In this case study, product pool pH, conductivity, impurity percentage, and recovery percentage were used to assess step performance.
As Table 1 shows, the performance of the scale-down model is equivalent to that at large scale with respect to the parameters
given, and the performance of the step is comparable across scales. Recovery was primarily used as a consistency indicator
and was greater than 100% because different assays were used to measure product concentration in the load and pool samples.
Small-scale reuse studies were performed using this scale-down model. NWP and flux-versus-time curves were monitored to assess
the cleanability of the membrane. Finally, blank runs were performed after every five runs to assess carryover at small scale
and host cell proteins (HCP), and product concentration via ELISA and DNA were monitored.
Figure 2 shows data from the small-scale reuse study. The membrane performance was acceptable based on pool pH, conductivity,
impurity percentage, and recovery percentage (Figure 2A). Flux-versus-time curves (Figure 2C) overlapped, and NWP (Figure
2D) was stable over the number of membrane reuses. Carryover for the blank runs (2, 7, 12, 15, and 17) was minimal with respect
to HCP, DNA, and product concentration (Figure 2B). Higher values for host cell proteins and ELISA samples for run 15 were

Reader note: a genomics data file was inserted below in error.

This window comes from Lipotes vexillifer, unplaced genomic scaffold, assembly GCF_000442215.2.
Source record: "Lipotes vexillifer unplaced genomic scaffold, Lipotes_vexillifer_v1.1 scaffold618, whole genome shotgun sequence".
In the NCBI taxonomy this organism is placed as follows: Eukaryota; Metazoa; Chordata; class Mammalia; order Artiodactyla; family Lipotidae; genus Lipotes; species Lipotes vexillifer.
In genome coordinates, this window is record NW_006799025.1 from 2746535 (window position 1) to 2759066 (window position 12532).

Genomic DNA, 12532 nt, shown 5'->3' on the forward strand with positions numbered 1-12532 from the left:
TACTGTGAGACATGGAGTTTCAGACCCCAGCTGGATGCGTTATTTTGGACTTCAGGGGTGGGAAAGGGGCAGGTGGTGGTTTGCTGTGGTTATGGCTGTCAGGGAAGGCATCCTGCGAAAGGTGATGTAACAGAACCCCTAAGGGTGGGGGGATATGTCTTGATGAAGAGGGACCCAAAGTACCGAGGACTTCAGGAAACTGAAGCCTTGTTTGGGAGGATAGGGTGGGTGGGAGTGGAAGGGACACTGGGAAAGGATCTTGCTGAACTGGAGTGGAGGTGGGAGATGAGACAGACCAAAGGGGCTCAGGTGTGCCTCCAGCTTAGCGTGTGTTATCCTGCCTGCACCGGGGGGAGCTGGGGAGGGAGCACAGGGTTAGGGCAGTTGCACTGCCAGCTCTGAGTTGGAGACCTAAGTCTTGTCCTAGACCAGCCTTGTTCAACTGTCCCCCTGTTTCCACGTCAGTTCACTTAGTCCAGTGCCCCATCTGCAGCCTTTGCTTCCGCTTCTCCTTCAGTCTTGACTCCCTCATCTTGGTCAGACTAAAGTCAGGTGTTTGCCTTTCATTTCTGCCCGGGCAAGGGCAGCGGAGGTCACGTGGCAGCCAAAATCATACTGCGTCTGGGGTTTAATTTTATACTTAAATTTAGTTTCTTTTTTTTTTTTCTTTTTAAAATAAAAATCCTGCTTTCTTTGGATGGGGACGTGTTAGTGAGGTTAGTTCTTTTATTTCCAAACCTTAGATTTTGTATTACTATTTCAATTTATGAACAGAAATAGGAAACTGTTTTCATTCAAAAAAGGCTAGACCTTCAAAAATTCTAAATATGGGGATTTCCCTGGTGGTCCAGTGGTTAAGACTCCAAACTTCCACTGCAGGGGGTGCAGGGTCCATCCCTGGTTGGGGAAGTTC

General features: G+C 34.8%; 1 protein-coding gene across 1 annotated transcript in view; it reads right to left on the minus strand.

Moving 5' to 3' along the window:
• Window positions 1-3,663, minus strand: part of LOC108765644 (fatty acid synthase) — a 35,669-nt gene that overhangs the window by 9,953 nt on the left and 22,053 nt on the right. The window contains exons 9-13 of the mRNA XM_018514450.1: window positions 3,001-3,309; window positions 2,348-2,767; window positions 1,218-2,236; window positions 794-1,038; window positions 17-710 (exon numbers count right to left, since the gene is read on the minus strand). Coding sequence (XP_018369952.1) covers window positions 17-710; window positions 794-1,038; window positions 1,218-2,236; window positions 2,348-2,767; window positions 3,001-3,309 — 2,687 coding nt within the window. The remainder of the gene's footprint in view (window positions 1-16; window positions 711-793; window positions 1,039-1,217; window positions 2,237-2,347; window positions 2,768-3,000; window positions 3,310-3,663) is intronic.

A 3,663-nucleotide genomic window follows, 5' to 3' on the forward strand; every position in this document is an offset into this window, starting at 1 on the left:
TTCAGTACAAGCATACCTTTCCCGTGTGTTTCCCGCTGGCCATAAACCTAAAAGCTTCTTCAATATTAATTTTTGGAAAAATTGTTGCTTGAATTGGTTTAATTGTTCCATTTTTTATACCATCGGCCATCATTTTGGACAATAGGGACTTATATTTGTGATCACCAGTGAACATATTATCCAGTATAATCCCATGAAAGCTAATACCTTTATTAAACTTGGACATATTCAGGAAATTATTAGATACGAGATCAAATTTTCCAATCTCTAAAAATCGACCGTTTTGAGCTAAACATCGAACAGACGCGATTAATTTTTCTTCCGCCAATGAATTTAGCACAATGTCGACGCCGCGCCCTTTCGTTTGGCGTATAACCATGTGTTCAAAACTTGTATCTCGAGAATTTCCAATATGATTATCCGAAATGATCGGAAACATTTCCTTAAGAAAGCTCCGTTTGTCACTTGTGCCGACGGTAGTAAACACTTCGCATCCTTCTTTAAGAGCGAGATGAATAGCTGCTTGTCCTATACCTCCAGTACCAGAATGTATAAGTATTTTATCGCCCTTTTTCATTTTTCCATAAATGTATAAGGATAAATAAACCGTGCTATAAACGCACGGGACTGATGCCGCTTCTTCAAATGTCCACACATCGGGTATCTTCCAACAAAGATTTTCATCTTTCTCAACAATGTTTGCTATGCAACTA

attributed to sampling error, as supported by results for run 17. The small-scale data presented here suggested that 10 reuses
could be validated at commercial scale, and this was eventually proven.
The application should dictate the approach used to establish membrane lifespan. Substantial time and resources are required
to create and qualify a scale-down model and perform small-scale reuse studies, but when a strong likelihood of cleaning failure
exists, these studies are justifiable. Robust routine in-process testing may be substituted for reuse validation, and it may
provide a strong assurance of membrane performance. Because lifetime studies for membrane reuse require sampling and testing
between lots, the studies may have an impact—sometimes a significant one—on production schedules. A cost–benefit analysis
can often substantiate the benefits of validation.
Anurag S. Rathore, PhD, is director of process development at Amgen, Inc., Thousand Oaks, CA, 805.447.1000, email@example.com
R. Samavedam, T. Kichefski, and S. Cote are all senior validation engineers at Amgen, Inc., West Greenwich, RI. R. Morrison is a manager at Commissioning Agents, Inc., Stonington, CT.
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